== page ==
Reading, Retelling, and Rhythm
This week we started working in a new subject area - reading. Rachel gave me a couple areas to focus on which were fluency and retelling a story. We're kind of in the phase where were just coming up with ideas, trying stuff, and seeing what works.
For retelling we talked about finding the beginning, middle, and end of a story, and using that to guide our retelling of the story. I thought this might relate in general to musical form. I talked to the students about how both stories and music have a beginning, middle, and end. We came up with some physical gestures (hands on head, hands on heart, and hands on floor) to help kids recognize and remember where they were in the story. I also wrote a very short song in three sections and presented that to the students before Rachel read to them.
Eventually we put together Rachel reading the story (a book called "Salt Hands") with me playing the music I had written. Students could use the musical cues and physical gestures to help cue them into the beginning, middle, and end of the story. Students were asked the next day to retell the story and Rachel felt like there was definitely some improvement!
Later in the week, we read a longer book about some boys who live on a farm and accidentally planted pumpkins all over town, which grew so big they took over. (Pumpkin Town!) After hearing the story, the students came up with places they thought music would fit into the story and what it would sound like. We came up with some music together and then used the music to retell the big parts of the story. I had some trouble remembering all the music we came up with, but the students always told me when I played the wrong cue. Next time I'll have to write it all down!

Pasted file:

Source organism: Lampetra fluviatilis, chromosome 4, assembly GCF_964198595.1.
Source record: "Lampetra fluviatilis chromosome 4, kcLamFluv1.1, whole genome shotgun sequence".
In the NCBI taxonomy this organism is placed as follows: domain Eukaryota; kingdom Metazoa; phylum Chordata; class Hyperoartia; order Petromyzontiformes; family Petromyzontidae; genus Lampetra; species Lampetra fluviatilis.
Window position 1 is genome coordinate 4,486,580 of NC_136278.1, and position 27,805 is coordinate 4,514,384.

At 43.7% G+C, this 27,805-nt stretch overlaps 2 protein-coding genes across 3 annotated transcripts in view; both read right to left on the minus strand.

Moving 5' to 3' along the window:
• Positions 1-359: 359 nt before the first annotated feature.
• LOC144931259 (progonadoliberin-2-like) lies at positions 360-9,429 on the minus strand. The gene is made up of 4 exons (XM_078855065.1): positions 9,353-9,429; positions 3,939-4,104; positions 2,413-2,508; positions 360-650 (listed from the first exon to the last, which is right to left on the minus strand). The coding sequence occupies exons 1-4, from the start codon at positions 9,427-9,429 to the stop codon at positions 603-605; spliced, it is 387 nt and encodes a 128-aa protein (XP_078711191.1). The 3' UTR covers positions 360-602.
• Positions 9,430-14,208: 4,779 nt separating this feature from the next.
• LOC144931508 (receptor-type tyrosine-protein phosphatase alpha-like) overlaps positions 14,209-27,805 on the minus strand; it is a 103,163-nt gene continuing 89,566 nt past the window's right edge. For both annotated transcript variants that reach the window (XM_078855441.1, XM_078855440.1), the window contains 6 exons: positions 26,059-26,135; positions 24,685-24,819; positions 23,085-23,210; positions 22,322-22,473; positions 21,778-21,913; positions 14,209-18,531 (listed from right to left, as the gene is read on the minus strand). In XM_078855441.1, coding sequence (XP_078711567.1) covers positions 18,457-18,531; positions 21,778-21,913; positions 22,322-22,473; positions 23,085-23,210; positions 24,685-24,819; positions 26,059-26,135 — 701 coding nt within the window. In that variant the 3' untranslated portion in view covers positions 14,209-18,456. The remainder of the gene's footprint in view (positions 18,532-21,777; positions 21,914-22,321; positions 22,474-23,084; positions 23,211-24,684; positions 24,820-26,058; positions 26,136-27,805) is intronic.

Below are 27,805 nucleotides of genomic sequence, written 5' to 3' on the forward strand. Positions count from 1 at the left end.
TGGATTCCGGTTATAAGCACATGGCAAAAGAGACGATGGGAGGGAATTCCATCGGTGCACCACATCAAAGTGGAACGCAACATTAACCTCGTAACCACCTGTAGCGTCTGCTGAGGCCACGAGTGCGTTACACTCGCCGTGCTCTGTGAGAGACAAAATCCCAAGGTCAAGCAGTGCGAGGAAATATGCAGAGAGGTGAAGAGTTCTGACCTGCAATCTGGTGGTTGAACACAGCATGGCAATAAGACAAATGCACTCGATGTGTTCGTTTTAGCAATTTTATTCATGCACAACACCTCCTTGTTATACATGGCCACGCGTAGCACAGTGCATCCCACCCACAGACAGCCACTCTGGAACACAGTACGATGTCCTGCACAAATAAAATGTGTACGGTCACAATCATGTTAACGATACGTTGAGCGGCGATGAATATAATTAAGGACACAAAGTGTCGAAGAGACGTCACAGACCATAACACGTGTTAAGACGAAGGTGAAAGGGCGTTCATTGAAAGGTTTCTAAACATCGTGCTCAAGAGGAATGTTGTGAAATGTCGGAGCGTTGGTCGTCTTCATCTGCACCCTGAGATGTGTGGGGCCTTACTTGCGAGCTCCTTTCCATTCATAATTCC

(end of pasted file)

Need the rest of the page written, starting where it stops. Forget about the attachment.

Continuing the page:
One moment that I knew the kids were really making connections was at the end of the story. Early in the story, the boys throw the pumpkin seeds into the wind, and they fall down on the town. The students said I should drag my fingers up and down the keyboard (glissando) to represent this. At the end of the story, the father of the boys throws some watermelon seeds into the wind and of course they fall on the town. Right away, one of the students said "We should use the same sound we had at the beginning!" (I could practically see lightbulbs over all their heads.)
We also worked on fluency with some poems. I asked students to conduct a beat and say some nonsense syllables in the rhythm of their poem. Then we read the poem together and observed if the fluency and rhythm of the poem had improved. I think for some students this helped, others seemed a little lost as we pushed the tempo to try to get the students to read a bit faster. All of this was done in a group, and I wonder if it would be worth while hearing students one on one with their poems next week. We'll see!
11/6/2015 12:19:35 pm
Great connections. I can almost hear those seeds drifting in the wind:)
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Dr. Erika Svanoe
Teaching Artist for Arts Integration Menomonie.